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dc.contributor.authorFoster, Cen_US
dc.contributor.authorEiser, Cen_US
dc.contributor.authorOades, Pen_US
dc.contributor.authorSheldon, Cen_US
dc.contributor.authorTripp, Jen_US
dc.contributor.authorGoldman, Pen_US
dc.contributor.authorRice, Sen_US
dc.contributor.authorTrott, Jen_US
dc.date.accessioned2018-09-24T15:52:58Z
dc.date.issued2001-07en_US
dc.identifier4en_US
dc.identifier.citationCHILD CARE HEALTH AND DEVELOPMENT, 2001, 27 pp. 349 - 364en_US
dc.identifier.issn0305-1862en_US
dc.identifier.urihttps://repository.icr.ac.uk/handle/internal/2842
dc.identifier.doi10.1046/j.1365-2214.2001.00196.xen_US
dc.description.abstractCystic fibrosis (CF) is a progressive disease with no known cure. Advances in diagnosis and treatment have resulted in patients living longer and thus families live with the illness for longer. Treatments are becoming increasingly demanding and are largely performed in the family home. Mothers are often reported to experience greater stress and poorer adjustment than mothers of well children or population norms. Patients and siblings are also reported to display adjustment difficulties. Siblings have rarely been included in research designs. This qualitative study investigates the impact of CF and treatment on eight patients, eight mothers, one father and eight siblings. A family systems perspective was adopted. Each individual was interviewed independently using semistructured interviews. Patients and siblings were aged between 9 and 21 years. Qualitative analyses revealed high levels of non-adherence (intentional and unintentional) and parental involvement in treatment, minimal involvement of siblings, and preferential treatment towards patients. Demanding treatment, coupled with the progressive nature of CF, promote high levels of parental involvement for younger children as well as older teenagers, often due to attempted or actual non-adherence. Siblings may receive less attention while patients’ needs take priority. Future development of a measure of adherence suitable for children and adolescents should take into account different motivations for non-adherence, particularly regarding the level of personal control over adherence to treatment. In addition, the potential impact of having a brother or sister with CF should not be underestimated and the needs of siblings should not go unnoticed.en_US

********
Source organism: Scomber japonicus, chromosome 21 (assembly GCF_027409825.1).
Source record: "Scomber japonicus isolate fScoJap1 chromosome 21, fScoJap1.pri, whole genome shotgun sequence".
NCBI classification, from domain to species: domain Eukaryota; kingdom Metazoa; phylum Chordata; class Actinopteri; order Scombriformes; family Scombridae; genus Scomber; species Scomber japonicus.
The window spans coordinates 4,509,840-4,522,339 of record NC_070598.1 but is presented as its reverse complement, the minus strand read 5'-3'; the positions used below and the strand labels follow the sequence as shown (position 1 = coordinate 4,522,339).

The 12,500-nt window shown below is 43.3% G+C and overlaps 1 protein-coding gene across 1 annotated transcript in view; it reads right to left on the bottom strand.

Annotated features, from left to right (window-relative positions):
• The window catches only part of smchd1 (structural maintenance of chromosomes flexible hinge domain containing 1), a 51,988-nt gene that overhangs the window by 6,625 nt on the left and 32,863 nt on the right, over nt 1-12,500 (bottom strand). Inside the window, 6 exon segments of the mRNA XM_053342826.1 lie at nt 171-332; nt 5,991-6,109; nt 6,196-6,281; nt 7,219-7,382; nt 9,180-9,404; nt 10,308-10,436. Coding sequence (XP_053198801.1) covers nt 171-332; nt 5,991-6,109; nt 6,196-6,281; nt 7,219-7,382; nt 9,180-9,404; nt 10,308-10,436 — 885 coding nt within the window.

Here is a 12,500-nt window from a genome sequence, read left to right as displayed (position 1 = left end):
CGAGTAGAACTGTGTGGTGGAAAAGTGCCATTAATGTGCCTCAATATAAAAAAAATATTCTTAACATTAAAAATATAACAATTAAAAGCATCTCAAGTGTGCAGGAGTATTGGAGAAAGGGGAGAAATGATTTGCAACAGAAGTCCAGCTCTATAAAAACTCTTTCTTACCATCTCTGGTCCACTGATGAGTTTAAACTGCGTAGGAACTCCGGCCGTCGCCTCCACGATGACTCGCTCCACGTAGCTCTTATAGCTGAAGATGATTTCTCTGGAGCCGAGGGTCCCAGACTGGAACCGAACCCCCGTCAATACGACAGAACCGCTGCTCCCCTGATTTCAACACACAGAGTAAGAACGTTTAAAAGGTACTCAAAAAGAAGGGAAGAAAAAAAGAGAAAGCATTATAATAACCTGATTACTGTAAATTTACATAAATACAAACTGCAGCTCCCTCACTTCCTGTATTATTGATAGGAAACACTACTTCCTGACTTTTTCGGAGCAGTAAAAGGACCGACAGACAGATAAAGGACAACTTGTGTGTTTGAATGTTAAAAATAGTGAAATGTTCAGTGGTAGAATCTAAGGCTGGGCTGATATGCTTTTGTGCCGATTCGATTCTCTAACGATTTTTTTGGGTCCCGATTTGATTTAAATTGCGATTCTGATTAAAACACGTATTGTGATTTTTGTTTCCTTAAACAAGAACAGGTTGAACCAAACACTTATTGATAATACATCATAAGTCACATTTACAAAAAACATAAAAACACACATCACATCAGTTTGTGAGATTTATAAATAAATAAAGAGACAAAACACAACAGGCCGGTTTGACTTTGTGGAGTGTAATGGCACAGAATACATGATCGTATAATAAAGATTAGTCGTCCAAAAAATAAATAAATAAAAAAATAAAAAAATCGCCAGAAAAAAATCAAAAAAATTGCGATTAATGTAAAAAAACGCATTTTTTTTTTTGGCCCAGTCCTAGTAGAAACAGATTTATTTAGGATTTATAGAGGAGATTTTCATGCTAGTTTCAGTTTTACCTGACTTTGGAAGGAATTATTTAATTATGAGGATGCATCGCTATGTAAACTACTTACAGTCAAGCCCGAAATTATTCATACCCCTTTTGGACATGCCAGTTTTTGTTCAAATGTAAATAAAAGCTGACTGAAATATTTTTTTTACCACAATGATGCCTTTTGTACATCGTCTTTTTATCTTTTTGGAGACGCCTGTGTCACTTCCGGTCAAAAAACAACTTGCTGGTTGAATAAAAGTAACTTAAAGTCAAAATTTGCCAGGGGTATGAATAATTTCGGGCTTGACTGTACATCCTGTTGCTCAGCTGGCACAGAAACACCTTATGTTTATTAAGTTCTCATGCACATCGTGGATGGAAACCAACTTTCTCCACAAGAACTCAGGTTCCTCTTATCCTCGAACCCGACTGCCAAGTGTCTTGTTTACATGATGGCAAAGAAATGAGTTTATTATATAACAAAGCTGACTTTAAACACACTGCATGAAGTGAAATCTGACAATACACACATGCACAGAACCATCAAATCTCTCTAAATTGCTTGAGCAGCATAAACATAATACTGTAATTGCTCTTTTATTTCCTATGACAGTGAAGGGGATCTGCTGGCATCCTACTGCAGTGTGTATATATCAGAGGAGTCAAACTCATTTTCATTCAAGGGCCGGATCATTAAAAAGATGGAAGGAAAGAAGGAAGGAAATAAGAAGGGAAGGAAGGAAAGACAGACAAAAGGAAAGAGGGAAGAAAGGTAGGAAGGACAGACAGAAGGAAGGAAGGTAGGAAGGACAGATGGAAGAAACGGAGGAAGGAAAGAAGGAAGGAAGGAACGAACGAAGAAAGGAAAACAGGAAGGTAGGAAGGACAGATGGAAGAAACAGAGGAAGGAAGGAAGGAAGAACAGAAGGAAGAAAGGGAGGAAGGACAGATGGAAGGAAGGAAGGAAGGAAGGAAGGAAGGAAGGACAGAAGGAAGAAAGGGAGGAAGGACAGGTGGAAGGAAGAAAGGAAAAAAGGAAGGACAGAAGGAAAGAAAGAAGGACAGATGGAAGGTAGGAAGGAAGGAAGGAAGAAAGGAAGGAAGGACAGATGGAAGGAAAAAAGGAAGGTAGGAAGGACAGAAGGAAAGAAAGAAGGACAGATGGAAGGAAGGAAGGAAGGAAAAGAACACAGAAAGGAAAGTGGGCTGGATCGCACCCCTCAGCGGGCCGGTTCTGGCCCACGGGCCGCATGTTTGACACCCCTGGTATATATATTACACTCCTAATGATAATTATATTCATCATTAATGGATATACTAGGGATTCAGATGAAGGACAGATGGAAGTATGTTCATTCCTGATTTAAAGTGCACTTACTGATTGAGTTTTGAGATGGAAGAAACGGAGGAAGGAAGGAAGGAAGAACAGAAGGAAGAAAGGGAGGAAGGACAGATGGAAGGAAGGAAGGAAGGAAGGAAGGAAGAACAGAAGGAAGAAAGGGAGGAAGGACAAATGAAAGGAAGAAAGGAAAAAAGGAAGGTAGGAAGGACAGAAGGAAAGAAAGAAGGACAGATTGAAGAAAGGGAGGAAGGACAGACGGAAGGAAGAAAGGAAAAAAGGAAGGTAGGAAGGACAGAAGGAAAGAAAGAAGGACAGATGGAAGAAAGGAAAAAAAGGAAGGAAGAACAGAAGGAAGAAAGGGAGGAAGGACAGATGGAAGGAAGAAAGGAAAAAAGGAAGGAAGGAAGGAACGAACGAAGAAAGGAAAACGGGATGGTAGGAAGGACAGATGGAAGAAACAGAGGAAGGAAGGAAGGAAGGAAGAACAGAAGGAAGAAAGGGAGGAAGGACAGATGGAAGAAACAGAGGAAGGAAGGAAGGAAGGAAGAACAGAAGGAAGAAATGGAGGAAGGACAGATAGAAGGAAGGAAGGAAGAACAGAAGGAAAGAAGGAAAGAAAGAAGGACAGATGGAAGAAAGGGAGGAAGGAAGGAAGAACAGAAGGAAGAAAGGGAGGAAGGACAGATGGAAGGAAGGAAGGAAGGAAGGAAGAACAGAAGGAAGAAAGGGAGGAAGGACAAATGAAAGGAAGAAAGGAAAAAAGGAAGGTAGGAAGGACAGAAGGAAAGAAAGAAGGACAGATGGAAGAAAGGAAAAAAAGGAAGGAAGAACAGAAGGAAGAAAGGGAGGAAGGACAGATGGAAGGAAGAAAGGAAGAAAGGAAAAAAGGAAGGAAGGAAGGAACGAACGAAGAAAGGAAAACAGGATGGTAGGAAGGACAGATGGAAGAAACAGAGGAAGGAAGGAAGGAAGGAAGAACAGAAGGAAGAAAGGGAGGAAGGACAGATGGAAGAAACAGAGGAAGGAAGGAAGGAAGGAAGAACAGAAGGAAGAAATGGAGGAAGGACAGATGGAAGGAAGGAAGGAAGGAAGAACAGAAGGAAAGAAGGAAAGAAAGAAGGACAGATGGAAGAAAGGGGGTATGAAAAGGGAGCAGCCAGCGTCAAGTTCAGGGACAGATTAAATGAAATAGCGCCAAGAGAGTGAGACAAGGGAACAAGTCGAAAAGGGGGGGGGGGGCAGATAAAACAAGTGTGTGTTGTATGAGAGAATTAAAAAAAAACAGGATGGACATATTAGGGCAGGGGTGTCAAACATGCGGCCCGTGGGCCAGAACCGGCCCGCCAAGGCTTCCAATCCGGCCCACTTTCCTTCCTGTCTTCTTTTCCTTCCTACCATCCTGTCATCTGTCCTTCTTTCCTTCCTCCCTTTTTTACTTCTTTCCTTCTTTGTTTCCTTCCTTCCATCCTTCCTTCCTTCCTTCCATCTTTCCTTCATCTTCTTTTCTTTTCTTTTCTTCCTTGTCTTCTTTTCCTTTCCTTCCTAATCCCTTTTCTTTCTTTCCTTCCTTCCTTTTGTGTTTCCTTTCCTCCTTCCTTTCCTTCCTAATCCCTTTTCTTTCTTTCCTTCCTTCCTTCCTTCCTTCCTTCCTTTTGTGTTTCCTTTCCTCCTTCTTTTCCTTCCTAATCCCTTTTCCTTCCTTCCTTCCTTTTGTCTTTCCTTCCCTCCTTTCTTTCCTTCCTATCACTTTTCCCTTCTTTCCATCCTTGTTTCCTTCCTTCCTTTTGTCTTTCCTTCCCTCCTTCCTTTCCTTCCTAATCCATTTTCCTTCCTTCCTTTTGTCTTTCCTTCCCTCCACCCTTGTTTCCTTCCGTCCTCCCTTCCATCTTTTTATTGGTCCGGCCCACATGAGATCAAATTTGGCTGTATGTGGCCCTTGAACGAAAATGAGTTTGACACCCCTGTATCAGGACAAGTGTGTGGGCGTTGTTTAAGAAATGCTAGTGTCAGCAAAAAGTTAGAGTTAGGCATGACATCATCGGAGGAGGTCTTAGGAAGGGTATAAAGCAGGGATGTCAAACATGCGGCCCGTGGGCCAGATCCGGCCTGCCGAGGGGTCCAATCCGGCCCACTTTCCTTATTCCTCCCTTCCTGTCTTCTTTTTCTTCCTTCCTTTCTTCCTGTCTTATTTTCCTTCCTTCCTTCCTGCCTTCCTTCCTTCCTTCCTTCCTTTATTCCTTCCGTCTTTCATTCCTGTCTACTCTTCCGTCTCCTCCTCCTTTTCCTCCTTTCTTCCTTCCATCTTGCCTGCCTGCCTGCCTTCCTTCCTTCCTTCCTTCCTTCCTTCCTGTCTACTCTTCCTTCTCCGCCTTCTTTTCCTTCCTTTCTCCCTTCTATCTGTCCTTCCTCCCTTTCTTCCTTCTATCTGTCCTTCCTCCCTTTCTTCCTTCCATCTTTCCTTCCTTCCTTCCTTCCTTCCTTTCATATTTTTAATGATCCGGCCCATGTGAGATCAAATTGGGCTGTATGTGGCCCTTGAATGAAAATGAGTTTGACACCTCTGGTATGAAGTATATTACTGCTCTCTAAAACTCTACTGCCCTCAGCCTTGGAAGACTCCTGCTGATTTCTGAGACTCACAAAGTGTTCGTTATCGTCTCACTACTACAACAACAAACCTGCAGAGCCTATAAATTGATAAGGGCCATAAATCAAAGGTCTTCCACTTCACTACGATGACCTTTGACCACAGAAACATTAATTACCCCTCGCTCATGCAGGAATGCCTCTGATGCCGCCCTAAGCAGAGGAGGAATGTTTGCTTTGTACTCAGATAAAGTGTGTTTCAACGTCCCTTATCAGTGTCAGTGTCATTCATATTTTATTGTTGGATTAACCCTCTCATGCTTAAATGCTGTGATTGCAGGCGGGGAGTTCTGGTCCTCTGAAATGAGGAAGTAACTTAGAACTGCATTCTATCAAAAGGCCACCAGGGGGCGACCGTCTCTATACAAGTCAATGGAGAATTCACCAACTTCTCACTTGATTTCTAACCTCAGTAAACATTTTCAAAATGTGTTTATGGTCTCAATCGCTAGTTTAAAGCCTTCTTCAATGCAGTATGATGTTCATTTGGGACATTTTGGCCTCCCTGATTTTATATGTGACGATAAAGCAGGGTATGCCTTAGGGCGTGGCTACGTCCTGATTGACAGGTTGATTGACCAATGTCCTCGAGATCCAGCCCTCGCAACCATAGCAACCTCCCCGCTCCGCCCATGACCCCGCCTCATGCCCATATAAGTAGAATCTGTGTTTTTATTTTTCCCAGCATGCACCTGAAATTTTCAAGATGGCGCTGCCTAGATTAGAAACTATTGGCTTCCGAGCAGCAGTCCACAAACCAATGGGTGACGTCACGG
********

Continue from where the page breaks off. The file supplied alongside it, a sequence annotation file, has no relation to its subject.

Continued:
dc.format.extent349 - 364en_US
dc.languageEnglishen_US
dc.language.isoEnglishen_US
dc.publisherBLACKWELL SCIENCE LTDen_US
dc.titleTreatment demands and differential treatment of patients with cystic fibrosis and their siblings: patient, parent and sibling accountsen_US
dc.typeJournal Article
rioxxterms.versionofrecord10.1046/j.1365-2214.2001.00196.xen_US
rioxxterms.licenseref.startdate2001-07en_US
rioxxterms.typeJournal Article/Reviewen_US
dc.relation.isPartOfCHILD CARE HEALTH AND DEVELOPMENTen_US
pubs.notesaffiliation: Foster, C (Reprint Author), Inst Canc Res, Dept Psychol Med, Sutton SM2 5PT, Surrey, England. Inst Canc Res, Dept Psychol Med, Sutton SM2 5PT, Surrey, England. Univ Sheffield, Dept Psychol, Sheffield S10 2TN, S Yorkshire, England. Royal Devon & Exeter Hosp, Dept Resp Med, Exeter EX2 5DW, Devon, England. Royal Devon & Exeter Hosp, Dept Paediat, Exeter EX2 5DW, Devon, England. keywords: cystic fibrosis; siblings; differential treatment; adherence keywords-plus: PSYCHOLOGICAL ADJUSTMENT; CHILDREN; MOTHERS; ADOLESCENTS; SYMPTOMS; BEHAVIOR; ILLNESS; DISEASE research-areas: Psychology; Pediatrics web-of-science-categories: Psychology, Developmental; Pediatrics researcherid-numbers: Foster, Claire/N-6223-2016 orcid-numbers: Foster, Claire/0000-0002-4703-8378 number-of-cited-references: 27 times-cited: 38 usage-count-last-180-days: 0 usage-count-since-2013: 5 journal-iso: Child Care Health Dev. doc-delivery-number: 450AW unique-id: ISI:000169720200004 da: 2018-09-24en_US
pubs.notesNot knownen_US
pubs.organisational-group/ICR
pubs.volume27en_US
pubs.embargo.termsNot knownen_US
dc.contributor.icrauthorFoster, Cen_US


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